EVERYONE WANTS THE LAST WORD.
A straight-forward, lauded documentary that follows eight children as they prepare for the 1999 National Spelling Bee. They come from different circumstances and the filmmakers do their best to make us understand them and their motivations, thereby making us invest emotionally in them and root for them at the climactic contest. The parents play a large part in most cases, we realize, pinning their hopes for glory on their kids and maybe pushing them too hard for a competition that has become almost larger than life, at least to non-American viewers. The drama is effectively captured in the faces of the children at the Bee, especially young Harry Altman, an eccentric and super-active kid. He and the other contesters make this film both emotional and very entertaining.
2003-U.S. 97 min. Color. Produced by Jeffrey Blitz, Sean Welch. Directed by Jeffrey Blitz.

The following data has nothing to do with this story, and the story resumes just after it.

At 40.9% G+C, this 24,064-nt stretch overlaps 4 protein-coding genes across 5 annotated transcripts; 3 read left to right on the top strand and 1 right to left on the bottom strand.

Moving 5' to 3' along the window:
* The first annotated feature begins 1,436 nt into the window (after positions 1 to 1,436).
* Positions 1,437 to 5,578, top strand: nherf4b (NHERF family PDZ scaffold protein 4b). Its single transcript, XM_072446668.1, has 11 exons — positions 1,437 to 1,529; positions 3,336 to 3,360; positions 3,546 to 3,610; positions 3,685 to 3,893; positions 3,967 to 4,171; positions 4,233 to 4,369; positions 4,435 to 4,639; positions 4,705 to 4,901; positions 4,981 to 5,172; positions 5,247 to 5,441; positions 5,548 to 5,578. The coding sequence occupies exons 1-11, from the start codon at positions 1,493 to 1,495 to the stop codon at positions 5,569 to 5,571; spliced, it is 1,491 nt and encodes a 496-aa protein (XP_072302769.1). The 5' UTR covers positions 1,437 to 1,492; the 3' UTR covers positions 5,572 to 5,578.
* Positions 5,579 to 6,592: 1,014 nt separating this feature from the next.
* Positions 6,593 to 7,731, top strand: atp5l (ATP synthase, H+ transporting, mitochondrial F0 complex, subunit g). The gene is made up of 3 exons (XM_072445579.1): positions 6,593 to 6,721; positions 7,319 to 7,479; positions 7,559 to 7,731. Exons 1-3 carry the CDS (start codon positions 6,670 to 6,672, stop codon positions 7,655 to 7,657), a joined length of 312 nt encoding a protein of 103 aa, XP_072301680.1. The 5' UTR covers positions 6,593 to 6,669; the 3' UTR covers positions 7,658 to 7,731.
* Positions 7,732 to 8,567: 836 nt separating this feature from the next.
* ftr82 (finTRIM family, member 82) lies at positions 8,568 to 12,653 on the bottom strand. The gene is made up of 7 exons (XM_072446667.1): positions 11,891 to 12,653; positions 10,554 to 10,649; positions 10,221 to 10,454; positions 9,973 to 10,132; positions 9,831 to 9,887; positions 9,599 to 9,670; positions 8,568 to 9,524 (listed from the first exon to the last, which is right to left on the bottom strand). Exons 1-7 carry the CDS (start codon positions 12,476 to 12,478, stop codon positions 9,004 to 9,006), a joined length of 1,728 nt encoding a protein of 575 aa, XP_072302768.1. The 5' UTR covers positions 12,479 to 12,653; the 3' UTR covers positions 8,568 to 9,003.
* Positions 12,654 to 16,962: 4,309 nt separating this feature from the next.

Last word: “We found that it is mostly the kids who drag their parents into it. It requires a tremendous effort on the part of the parents, and if their interest was in being a ‘stage parent’, there are easier ways for them to do it. I think that it’s not the spelling skill as such that’s valuable. It’s the feeling that drive, discipline, and dedication pay off. I think many of these kids feel like they’re taking on an impossible quest, and the real victory is in the effort, not in the result. Anecdotally, a majority of spelling champions go on to become doctors. Who knows why, but it is meaningful – that great spellers go on to lead productive and valued lives.” (Blitz, BBC)